Youth Interactive Correspondent
Canada-based Zimbabwean hip-hop artiste “Thabo KTheChosen” Chinake says his new album titled “+Vice” (pronounced “add vice”), has been received well as it covers social issues including mental well-being, grief and gender which resonate with most people.
The album “+Vice”, released on October 22, is his third self-released album with Nomad’s Land released in 2018 and Jouska in 2020 being the other two.
Currently based in Calgary, the 25 year old KTheChosen creates music that is both enlightening and entertaining.
In an interview with Youth Interactive, the TEDx speaker and spoken word artist, KTheChosen believes in the power of storytelling and uses his voice to share the experiences of those around him.
“+Vice is a concept album that emphasises on checking in on the strong friend while exploring mental health during the Covid-19 pandemic.
“The album highlights the importance of addressing the root causes of behaviours such as alcoholism which may be due to stress and also interrogates a wide variety of issues on a range of hip-hop sounds.
“The songs cover colonialism, grief, bad parenting, the pressure of societal expectations and club culture,” he explained.
KTheChosen said each topic has an effect on how we perceive ourselves and how our ability to keep up with this perception affects our mental health, making the album a must-listen for everyone.
In some of the songs he interweaves spoken-word interludes and musical tracks to tell the story of a female character who had passed away with each song looking at different possible factors that may have led to her death.
The lead song bio — “Her Anthem” — is a posse cut with three MCs speaking on female empowerment and being a woman in the music industry.
“A global pandemic has occurred and there is economic and political unrest as the world confronts the uncertainty of its future.
“I wanted people to get into the mindset that I wrote this project in so they could think of how the lockdown affected creatives’ ability to live off their work while juggling the responsibility to be thought leaders and commentators on social issues. For all we know, our unnamed character may have been an artist herself,” said Chinake.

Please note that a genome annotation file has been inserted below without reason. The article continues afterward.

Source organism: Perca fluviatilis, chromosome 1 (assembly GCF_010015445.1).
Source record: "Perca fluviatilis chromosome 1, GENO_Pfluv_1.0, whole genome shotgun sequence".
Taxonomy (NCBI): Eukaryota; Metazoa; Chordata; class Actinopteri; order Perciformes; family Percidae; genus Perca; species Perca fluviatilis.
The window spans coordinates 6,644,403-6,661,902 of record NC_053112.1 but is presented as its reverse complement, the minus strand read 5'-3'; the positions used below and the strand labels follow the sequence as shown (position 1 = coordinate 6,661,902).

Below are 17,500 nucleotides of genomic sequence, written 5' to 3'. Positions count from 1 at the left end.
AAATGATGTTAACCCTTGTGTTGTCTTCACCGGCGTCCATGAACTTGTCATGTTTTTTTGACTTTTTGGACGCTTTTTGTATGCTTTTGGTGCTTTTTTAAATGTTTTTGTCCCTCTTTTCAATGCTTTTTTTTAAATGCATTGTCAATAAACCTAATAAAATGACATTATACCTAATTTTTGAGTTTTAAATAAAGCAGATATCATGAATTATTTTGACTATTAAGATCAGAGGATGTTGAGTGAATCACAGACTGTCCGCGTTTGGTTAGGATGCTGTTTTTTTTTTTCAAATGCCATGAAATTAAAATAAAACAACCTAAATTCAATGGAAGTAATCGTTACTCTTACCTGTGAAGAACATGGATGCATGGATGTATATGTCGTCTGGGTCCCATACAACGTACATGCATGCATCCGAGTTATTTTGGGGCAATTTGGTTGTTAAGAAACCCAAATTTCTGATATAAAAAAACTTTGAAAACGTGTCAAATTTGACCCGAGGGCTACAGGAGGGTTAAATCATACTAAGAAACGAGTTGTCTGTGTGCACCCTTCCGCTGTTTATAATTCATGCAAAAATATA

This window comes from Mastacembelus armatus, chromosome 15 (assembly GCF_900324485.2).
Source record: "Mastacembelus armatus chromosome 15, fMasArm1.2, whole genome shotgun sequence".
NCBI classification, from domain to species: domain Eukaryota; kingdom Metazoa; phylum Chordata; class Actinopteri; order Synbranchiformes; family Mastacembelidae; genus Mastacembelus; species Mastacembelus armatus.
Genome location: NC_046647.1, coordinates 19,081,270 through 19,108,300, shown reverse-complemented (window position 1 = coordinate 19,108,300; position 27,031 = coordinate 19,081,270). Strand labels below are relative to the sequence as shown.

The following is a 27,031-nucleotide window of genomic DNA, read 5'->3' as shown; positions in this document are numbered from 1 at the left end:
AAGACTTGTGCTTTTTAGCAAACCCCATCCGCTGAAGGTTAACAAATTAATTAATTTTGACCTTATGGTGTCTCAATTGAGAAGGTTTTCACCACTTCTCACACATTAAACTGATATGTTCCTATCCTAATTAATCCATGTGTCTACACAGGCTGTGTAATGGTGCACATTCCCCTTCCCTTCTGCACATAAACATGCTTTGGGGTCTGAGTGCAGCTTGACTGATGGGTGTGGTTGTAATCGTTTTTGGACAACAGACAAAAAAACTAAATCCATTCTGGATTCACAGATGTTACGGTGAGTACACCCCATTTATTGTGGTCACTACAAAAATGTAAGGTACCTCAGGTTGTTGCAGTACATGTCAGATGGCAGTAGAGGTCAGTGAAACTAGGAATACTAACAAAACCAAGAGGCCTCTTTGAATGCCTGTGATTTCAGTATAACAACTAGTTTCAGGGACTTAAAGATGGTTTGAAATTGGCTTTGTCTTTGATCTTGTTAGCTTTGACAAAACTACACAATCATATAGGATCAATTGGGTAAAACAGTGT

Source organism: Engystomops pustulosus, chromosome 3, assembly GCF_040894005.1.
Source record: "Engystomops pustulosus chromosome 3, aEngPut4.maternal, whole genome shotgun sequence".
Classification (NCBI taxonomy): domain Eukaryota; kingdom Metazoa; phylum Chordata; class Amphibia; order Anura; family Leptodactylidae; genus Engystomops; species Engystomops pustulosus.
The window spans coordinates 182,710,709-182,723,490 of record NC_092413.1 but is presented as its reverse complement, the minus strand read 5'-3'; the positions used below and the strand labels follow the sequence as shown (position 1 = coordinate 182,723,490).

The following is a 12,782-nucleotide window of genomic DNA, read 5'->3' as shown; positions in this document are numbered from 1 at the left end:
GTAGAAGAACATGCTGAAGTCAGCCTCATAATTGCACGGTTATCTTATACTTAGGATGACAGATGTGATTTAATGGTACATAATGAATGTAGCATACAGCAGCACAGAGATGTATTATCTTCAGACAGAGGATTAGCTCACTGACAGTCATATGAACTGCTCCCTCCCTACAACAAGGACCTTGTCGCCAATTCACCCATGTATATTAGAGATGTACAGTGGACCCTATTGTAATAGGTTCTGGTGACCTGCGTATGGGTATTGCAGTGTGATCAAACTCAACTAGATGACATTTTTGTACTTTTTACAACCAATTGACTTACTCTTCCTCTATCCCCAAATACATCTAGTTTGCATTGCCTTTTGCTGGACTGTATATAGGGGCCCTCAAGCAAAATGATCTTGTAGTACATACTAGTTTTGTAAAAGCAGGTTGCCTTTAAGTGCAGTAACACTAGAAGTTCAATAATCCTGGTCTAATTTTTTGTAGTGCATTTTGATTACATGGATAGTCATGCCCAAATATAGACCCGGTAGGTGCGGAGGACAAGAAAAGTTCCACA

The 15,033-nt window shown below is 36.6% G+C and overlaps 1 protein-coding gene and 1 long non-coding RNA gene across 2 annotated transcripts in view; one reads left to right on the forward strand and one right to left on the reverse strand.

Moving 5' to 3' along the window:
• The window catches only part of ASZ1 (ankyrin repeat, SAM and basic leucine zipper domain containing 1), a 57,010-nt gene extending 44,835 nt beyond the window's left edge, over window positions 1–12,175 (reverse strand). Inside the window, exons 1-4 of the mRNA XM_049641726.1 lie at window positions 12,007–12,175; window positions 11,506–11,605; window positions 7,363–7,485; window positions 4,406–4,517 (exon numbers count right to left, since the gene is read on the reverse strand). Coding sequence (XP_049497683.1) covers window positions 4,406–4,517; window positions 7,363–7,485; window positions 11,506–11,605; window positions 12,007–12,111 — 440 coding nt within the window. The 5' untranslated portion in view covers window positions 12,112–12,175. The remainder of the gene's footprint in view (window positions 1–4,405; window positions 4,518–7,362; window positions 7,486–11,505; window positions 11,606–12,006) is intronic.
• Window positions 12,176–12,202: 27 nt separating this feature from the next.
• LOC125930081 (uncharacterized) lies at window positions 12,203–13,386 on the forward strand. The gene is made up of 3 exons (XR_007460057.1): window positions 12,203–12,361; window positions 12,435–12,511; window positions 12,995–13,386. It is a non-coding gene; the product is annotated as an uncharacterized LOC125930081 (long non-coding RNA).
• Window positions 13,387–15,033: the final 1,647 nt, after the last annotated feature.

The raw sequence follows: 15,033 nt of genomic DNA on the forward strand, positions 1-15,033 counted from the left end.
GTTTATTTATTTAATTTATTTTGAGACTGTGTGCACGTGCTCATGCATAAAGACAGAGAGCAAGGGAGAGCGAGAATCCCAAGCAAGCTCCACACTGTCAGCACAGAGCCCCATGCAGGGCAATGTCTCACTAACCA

On Dear African Fathers, KTheChosen enlists rapper, Soko Matemai to discuss African parenting styles and how it affects the development of their children. Partially inspired by an open letter to Black men by Nigerian-American artist, Jidenna.
KTheChosen featured a verse from Blackfoot artist, TRIBETheArtist as well as singing and hand drumming from Cree artist, Chantal Stormsong Chagnon on LONO, an old phrase that stands for “locals only, no outsiders”.
The song looks at the effects of colonialism, especially Indigenous Canada using the metaphor of children on a playground.
The song — ‘Which one r u’ — looks at bystander intervention and club culture.
It was inspired by a sexual harm prevention campaign in New Zealand known as Who are you?
The first verse tells a typical story of a night out while the second verse points out what was wrong in the first verse and offers solutions to each situation.
“It was also a direct response to a conversation South African comedian, Trevor Noah had with radio show, The Breakfast Club about consent culture.
Other songs on the album include — Courtship — which depicts a man attempting to convince a woman that he wants to be in a serious relationship with her using playful allusions to sports references.
As he lays the mark, he also looks at the double standard that exists within dating expectations for men and women as well as the judgment faced by famous Black couples.
Kintsugi, also known as “golden repair”, is the Japanese art of repairing broken pottery by mending the areas of breakage with powdered gold, silver, or platinum.
KTheChosen uses this same idea to remind us to be kind and patient with ourselves and see the beauty in our faults.
Petrichor focuses on one of the core topics of the project, grief. We are mourning the loss of the unnamed character but also sympathising with everyone who has lost loved ones during the Covid-19 pandemic.
The second verse highlights how social media has made an already delicate human experience even more difficult to navigate with celebrity deaths and the martyrdom of those who have died due to race-based violence.